Things We Act Like the Bible Says (But it Really Doesn’t)

On persecution:
“Blessed are you when you are persecuted, for you have the full power of the Roman army behind you to start a war with and kill your enemies.”


On identity:
“By this, all people will know you are my followers: that you all believe the same doctrine.”


On vengeance:
“‘Vengeance is the military’s,’ saith the Lord.”


On helping people:
Ten lepers came to Jesus and asked to be healed. Jesus asked them, “Have you already been to the synagogue down the street asking for help?” When they answered affirmatively, Jesus replied, “Then I can have no compassion on you, for I would be enabling you in the lifestyle you have chosen for yourself.” And he would not heal them.


On salvation:
“On that day, God will separate the earth like a shepherd separates the sheep from the goats. To the sheep on his right, he will say, ‘Come, take your inheritance, for you accepted me into your heart as your personal Lord and Savior by saying a prayer.’ To the goats on his left, he will say, ‘Depart from me, for you never prayed the sinner’s prayer and accepted me into your heart as your personal Lord and Savior.'”


On matters of first importance:
“And so what I have received I have delivered to you as of first importance: you must stop the homosexual agenda, according to the Scriptures, and you must refuse to protect or show common decency to others so that they will know they are sinners.”


On the beginning:
“In the beginning, God created the heavens and the earth in six literal, historical days less than 10,000 years ago, and there is absolutely no way this could in any way be poetic or allegorical. Anyone who believes otherwise should be taken outside the camp and stoned.”


On clarification for those weird rules:
“That stuff about slavery, stoning people to death, genocide, and infanticide? I didn’t really mean all that. But that stuff about the gays? Totally meant that.”


On loving your enemies:
“If you love those who love you, that’s good enough. You’ll fit right in with the world and not rock any boats. Why would anyone love those who hate and persecute them? Just bomb them and get rid of the problem.”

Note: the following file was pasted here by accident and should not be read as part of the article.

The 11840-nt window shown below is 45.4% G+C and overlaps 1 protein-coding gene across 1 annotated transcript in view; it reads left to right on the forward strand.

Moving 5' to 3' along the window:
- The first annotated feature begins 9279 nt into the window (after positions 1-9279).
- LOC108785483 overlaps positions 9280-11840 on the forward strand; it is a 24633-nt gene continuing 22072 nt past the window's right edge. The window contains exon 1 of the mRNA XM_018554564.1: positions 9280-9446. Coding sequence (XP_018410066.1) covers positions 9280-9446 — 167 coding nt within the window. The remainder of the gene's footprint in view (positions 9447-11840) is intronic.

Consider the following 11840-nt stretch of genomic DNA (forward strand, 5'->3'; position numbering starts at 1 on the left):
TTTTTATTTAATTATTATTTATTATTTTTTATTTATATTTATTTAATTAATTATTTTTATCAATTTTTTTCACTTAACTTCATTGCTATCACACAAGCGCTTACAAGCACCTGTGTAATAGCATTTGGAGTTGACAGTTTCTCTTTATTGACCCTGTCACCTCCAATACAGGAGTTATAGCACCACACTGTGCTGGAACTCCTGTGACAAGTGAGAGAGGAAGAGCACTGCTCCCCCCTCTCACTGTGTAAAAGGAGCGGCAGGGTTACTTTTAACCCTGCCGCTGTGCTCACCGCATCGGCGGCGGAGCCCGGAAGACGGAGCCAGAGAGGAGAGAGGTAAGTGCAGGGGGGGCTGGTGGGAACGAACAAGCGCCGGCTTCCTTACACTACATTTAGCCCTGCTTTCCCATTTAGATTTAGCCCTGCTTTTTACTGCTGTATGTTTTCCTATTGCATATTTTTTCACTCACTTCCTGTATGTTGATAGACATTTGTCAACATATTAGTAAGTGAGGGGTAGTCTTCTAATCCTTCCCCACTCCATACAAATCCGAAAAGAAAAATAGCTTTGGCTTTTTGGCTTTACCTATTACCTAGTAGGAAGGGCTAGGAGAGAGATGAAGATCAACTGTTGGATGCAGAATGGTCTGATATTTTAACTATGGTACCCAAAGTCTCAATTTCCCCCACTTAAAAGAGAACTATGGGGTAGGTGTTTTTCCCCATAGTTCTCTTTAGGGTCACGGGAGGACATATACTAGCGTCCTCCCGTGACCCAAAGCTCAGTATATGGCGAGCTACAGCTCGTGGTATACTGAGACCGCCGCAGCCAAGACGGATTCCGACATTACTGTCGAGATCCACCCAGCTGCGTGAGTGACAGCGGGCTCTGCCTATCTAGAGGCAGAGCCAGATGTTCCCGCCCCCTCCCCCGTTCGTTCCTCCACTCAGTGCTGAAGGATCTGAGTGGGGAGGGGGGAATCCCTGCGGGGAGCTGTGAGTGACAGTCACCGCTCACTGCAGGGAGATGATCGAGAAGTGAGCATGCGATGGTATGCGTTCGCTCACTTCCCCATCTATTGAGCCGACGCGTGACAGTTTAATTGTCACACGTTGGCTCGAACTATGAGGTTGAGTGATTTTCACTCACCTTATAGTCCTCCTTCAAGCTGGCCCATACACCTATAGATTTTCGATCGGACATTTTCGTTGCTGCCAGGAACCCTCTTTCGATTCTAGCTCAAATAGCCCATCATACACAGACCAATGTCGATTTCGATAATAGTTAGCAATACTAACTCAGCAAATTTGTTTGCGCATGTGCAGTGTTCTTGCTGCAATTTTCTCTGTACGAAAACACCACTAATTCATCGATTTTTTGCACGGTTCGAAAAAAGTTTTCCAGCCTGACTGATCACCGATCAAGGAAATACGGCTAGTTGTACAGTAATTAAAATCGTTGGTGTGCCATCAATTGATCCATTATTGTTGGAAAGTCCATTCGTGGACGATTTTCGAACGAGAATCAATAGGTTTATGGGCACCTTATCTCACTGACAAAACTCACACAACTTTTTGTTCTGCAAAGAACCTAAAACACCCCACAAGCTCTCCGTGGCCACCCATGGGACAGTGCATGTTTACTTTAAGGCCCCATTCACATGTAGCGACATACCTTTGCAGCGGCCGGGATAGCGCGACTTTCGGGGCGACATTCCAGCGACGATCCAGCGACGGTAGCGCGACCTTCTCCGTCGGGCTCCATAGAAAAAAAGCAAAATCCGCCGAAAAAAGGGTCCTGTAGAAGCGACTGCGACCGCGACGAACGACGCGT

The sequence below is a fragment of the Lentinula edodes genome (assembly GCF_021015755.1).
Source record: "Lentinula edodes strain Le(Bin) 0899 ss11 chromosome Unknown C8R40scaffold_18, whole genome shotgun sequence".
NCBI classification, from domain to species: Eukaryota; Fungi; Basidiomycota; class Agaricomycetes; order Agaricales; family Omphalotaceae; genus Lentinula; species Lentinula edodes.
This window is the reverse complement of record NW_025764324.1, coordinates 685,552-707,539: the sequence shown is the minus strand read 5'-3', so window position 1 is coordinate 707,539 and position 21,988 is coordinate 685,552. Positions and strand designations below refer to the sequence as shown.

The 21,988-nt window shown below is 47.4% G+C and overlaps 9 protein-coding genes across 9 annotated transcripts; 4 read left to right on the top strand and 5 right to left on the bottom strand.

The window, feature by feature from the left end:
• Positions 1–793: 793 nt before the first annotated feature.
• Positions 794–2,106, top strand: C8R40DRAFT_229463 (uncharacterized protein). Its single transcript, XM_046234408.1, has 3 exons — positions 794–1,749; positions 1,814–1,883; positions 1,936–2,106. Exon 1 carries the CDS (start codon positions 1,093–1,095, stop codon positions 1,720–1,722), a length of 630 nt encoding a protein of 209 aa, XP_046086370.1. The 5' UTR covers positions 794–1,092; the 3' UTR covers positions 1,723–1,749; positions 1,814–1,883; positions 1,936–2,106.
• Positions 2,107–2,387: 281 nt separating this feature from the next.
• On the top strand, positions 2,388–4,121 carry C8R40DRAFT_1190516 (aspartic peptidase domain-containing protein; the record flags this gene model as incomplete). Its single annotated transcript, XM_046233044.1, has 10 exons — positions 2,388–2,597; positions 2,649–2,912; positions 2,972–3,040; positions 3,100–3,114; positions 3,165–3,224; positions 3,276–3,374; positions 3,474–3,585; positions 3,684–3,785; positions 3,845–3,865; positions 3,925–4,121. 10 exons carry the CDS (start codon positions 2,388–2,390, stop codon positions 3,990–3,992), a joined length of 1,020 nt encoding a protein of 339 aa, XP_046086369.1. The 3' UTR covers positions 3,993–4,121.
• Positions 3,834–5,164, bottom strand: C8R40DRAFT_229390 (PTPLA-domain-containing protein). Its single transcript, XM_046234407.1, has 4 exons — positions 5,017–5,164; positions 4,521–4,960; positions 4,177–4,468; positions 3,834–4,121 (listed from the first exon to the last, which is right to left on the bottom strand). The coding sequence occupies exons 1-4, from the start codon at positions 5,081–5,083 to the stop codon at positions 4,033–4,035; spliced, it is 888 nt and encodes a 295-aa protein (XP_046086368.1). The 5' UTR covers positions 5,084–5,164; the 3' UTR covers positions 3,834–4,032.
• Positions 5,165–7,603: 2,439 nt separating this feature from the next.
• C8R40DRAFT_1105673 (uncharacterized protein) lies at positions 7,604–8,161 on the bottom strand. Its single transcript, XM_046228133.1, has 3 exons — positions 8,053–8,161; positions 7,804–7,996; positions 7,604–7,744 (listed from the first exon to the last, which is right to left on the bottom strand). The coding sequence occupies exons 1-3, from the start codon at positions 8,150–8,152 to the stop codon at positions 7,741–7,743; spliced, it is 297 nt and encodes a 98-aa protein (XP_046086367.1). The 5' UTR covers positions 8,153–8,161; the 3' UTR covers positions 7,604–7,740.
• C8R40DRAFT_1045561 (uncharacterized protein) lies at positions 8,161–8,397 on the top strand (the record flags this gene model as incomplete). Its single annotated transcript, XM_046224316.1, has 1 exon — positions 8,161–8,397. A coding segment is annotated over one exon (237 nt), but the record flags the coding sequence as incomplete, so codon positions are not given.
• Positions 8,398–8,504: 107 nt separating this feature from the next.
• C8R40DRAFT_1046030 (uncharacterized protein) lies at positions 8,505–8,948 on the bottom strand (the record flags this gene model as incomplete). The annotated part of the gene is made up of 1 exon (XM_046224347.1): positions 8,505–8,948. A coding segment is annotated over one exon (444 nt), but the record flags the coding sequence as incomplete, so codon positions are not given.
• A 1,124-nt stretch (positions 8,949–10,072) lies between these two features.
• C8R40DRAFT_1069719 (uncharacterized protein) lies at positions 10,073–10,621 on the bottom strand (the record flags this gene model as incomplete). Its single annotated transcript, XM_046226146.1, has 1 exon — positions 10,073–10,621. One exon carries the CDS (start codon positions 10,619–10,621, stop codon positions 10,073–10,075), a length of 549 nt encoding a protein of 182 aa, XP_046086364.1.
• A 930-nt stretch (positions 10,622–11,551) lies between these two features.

On Christmas:
“And lo, the baby lying in swaddling cloths in a manger came to usher in an era where every cashier said ‘Merry Christmas’ instead of ‘Happy Holidays,’ and where plastic dolls bearing his likeness would be placed on every public space. In such a way, the Kingdom of God would be spread over the entire creation.”


On the rich:
“Blessed are the rich, for they work harder than everyone else and God’s hand of blessing is upon them.”


Add your own in the comments.

Evolving Faith: What Does it Mean?

If we now understand that all the authors of the Bible did not believe the same things as one another on some pretty foundational issues such monotheism, the afterlife, and morality, what impact does that have on our faith?

One could look at all of this and conclude there is no way the Bible can be true. It’s obviously written by humans, and this whole “given to man by God” thing is made up. Fair enough. But the other option is to conclude now, more than ever, the Bible must be true. After all, it’s obviously written by humans, and this whole “given to man by God” thing is made up.

Let me explain.

There are some religions and faith systems out there who claim their holy book or books were delivered to mankind straight from the mouth of God. For those faith systems, it is troublesome and embarrassing to find inaccuracies and errors in their holy texts, because it necessarily means their deity was incorrect. And who wants to follow/worship/devote their life to an incorrect deity?